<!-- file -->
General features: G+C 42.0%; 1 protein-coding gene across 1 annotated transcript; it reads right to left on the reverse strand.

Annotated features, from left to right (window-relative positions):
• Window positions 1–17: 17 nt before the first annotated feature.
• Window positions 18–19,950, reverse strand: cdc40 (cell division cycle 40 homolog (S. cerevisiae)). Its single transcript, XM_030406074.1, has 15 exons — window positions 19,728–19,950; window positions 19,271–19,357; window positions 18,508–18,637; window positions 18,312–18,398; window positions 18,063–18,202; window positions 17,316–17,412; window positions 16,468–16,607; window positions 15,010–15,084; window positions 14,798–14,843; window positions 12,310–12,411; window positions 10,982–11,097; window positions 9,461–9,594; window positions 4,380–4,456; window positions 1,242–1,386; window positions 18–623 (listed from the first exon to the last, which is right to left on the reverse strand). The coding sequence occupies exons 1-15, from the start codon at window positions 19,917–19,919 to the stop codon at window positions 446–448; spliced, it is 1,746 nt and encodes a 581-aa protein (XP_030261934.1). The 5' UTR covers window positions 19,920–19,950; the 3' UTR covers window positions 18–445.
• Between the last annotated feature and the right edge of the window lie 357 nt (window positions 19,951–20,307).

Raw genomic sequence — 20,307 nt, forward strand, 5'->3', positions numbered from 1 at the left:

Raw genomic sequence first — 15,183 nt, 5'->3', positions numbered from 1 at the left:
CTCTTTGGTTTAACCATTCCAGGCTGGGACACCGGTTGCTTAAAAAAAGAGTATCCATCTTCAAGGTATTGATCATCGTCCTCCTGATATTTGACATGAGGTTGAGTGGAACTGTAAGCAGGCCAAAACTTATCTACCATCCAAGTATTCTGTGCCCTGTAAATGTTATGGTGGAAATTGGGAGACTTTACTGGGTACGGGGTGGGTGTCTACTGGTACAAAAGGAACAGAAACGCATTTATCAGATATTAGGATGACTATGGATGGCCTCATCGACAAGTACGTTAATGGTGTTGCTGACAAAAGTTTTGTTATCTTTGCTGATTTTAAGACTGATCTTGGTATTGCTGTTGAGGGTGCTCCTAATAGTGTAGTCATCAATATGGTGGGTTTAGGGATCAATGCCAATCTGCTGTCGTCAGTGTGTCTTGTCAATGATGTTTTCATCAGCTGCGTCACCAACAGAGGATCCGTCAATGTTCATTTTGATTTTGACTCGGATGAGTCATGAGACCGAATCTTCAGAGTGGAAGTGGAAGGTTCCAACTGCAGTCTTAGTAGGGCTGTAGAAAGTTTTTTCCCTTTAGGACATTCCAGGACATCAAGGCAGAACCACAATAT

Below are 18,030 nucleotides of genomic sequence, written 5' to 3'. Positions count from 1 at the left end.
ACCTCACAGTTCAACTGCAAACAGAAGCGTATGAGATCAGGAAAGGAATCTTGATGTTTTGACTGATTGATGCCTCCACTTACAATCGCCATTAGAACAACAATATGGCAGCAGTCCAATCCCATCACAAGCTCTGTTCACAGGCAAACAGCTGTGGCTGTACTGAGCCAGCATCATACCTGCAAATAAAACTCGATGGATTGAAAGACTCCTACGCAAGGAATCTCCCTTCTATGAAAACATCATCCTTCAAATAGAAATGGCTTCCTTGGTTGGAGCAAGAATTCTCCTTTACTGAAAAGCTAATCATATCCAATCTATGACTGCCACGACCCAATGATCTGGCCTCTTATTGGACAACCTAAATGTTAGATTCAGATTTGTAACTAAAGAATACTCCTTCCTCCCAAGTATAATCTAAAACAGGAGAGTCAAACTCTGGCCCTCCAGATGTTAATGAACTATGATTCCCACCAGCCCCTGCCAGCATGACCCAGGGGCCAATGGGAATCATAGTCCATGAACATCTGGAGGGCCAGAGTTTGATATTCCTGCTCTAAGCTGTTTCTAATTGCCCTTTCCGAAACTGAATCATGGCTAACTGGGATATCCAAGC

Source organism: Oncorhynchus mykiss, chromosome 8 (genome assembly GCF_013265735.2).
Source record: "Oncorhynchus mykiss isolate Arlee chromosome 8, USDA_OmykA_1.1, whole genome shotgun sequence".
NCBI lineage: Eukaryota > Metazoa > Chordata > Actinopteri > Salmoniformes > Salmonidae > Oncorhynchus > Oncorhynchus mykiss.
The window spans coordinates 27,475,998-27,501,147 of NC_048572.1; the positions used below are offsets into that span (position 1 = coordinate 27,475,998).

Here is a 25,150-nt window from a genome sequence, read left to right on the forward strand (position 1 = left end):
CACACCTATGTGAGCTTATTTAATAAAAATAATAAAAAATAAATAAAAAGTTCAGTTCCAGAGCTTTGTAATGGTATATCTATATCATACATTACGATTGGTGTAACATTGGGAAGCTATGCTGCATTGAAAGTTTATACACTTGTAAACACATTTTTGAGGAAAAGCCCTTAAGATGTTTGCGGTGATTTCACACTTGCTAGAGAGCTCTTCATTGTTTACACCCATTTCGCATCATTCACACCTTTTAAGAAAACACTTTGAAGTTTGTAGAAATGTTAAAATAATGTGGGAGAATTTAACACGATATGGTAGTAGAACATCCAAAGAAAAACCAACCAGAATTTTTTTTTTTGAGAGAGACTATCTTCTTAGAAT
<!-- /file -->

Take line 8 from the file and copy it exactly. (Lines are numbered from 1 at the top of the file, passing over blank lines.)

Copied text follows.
CTCTTTGGTTTAACCATTCCAGGCTGGGACACCGGTTGCTTAAAAAAAGAGTATCCATCTTCAAGGTATTGATCATCGTCCTCCTGATATTTGACATGAGGTTGAGTGGAACTGTAAGCAGGCCAAAACTTATCTACCATCCAAGTATTCTGTGCCCTGTAAATGTTATGGTGGAAATTGGGAGACTTTACTGGGTACGGGGTGGGTGTCTACTGGTACAAAAGGAACAGAAACGCATTTATCAGATATTAGGATGACTATGGATGGCCTCATCGACAAGTACGTTAATGGTGTTGCTGACAAAAGTTTTGTTATCTTTGCTGATTTTAAGACTGATCTTGGTATTGCTGTTGAGGGTGCTCCTAATAGTGTAGTCATCAATATGGTGGGTTTAGGGATCAATGCCAATCTGCTGTCGTCAGTGTGTCTTGTCAATGATGTTTTCATCAGCTGCGTCACCAACAGAGGATCCGTCAATGTTCATTTTGATTTTGACTCGGATGAGTCATGAGACCGAATCTTCAGAGTGGAAGTGGAAGGTTCCAACTGCAGTCTTAGTAGGGCTGTAGAAAGTTTTTTCCCTTTAGGACATTCCAGGACATCAAGGCAGAACCACAATAT